Wednesday, April 7, 2010

You are Not a Gadget, but Recycle Yours!

We are in the midst of the EPA's National Cell Phone Recycling Week (April 5-11). Estimates are that only 1% of the four billion cell phones in use worldwide get recycled after their users move on to brighter shinier toys (or in my case, after I've dropped it on the floor or in water one too many times). In the United States that percentage is higher -- of the roughly 130 million phones replaced each year, about 10% are recycled.

You can click here for a list of national cell phone recycling programs. AT&T announced last week that it will offer three simple ways to donate and recycle phones: Wireless customers of any carrier can drop off used cell phones and accessories at any of the 2,000-plus AT&T stores across the U.S.; go to to download free shipping labels and mail them in for recycling or request that a free shipping envelope be mailed to them for recycling. Part of the proceeds from these efforts benefits Cell Phones for Soldiers (CPFS), a charity that recycles cell phones and uses the proceeds to buy free phone cards for troops overseas.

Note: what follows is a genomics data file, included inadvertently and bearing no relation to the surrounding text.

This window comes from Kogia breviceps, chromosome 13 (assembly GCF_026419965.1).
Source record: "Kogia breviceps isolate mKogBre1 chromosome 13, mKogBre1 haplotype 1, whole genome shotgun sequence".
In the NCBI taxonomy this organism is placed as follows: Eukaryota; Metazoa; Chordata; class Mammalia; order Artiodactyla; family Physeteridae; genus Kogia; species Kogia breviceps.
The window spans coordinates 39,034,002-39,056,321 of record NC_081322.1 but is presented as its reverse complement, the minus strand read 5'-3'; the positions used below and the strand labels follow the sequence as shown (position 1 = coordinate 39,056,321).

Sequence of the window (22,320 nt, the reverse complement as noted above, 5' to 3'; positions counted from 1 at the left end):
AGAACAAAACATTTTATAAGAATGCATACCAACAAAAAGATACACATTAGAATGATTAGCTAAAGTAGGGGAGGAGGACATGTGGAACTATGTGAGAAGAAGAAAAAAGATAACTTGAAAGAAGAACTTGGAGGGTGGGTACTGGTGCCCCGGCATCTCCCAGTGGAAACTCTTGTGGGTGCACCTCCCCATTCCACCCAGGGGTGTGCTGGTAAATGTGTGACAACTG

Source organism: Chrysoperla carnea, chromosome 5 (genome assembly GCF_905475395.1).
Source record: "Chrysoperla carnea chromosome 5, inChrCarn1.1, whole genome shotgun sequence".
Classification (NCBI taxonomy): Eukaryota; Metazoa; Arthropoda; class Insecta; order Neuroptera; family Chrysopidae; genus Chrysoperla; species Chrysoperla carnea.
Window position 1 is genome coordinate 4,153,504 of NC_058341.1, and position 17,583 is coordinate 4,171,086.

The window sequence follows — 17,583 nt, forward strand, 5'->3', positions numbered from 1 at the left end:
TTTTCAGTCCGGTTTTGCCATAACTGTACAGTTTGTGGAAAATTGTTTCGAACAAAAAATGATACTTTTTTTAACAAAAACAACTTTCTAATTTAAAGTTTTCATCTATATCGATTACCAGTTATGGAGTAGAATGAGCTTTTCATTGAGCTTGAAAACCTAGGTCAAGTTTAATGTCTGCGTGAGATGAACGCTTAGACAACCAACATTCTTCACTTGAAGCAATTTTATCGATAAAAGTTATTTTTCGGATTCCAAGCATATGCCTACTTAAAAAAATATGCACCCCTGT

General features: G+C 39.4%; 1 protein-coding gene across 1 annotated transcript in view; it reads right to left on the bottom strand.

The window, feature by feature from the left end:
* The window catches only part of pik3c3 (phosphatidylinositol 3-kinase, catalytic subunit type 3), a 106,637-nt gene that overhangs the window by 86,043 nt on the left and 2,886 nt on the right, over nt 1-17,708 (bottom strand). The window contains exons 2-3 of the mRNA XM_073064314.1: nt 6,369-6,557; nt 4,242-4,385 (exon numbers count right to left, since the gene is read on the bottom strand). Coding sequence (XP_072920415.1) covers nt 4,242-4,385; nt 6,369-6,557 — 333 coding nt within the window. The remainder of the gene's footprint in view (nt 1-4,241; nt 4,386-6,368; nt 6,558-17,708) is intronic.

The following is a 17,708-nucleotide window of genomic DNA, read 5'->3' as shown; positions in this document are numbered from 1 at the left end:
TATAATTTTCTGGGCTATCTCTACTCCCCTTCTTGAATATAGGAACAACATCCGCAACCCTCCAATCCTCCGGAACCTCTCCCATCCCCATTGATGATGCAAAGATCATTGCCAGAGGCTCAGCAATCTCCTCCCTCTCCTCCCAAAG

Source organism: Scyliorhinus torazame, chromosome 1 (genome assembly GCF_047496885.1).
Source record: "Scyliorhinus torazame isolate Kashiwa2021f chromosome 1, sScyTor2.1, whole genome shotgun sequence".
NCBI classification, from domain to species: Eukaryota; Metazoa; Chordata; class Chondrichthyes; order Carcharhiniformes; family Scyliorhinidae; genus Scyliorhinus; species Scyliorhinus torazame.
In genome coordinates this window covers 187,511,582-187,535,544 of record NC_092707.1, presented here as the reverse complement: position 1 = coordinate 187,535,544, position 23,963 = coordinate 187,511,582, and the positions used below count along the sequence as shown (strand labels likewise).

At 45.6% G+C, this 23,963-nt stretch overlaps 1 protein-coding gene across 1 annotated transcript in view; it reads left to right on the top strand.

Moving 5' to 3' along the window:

A relatively new company, eRecyclingCorps, is partnering with a variety of retail outlets to offer trade-in value when you return a phone and upgrade to a new one.

Now how, Sally, you might ask, are you going to connect this posting to the book world?? That's an easy one. Here's a book we should all read: You are Not a Gadget: A Manifesto, by Javon Lanier, published by Knopf in January. Lanier, a Silicon Valley visionary since the '80s and the man who coined the term "virtual reality," based on his early work in computing, has written a provocative and cautionary look at the way the World Wide Web -- in particuar Web 2.0 -- is transforming our lives for better and for worse.

The supposedly democratic "open culture" of Web 2.0 is actually elevating the "wisdom" of mobs and computer algorithms over the intelligence and judgment of individuals -- say, for example, online sites that recommend books or music based on previous purchases. The Web can be a better place, Lanier argues, if we work toward a "new digital humanism," rather than continuing in the current direction, which "undervalues humans" in favor of "anonymity and crowd identity." This book is a fascinating and important exploration of both the problems and the potential that the Internet -- which many people now access through their cell phones -- offers our society. Check it out!

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